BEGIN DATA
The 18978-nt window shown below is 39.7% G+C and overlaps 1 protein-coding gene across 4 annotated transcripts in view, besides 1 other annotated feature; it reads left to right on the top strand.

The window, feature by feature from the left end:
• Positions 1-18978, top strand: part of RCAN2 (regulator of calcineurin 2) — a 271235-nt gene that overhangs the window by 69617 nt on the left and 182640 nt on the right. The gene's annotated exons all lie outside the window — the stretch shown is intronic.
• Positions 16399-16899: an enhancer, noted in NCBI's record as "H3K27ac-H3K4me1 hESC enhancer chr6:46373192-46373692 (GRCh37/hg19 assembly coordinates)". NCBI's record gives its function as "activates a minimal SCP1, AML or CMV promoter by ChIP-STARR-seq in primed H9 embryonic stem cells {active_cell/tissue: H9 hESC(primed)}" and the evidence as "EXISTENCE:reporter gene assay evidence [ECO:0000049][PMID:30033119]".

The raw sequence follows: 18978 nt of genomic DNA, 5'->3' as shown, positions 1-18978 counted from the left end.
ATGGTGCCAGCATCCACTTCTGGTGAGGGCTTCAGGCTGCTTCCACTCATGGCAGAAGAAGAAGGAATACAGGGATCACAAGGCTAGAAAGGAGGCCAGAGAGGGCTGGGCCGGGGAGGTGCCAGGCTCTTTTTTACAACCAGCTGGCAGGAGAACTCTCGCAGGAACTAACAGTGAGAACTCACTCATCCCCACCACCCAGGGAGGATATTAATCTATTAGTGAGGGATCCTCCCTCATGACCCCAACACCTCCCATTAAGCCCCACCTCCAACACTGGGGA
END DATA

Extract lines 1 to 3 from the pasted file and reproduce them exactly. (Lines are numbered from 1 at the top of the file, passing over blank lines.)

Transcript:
The 18978-nt window shown below is 39.7% G+C and overlaps 1 protein-coding gene across 4 annotated transcripts in view, besides 1 other annotated feature; it reads left to right on the top strand.

The window, feature by feature from the left end:
• Positions 1-18978, top strand: part of RCAN2 (regulator of calcineurin 2) — a 271235-nt gene that overhangs the window by 69617 nt on the left and 182640 nt on the right. The gene's annotated exons all lie outside the window — the stretch shown is intronic.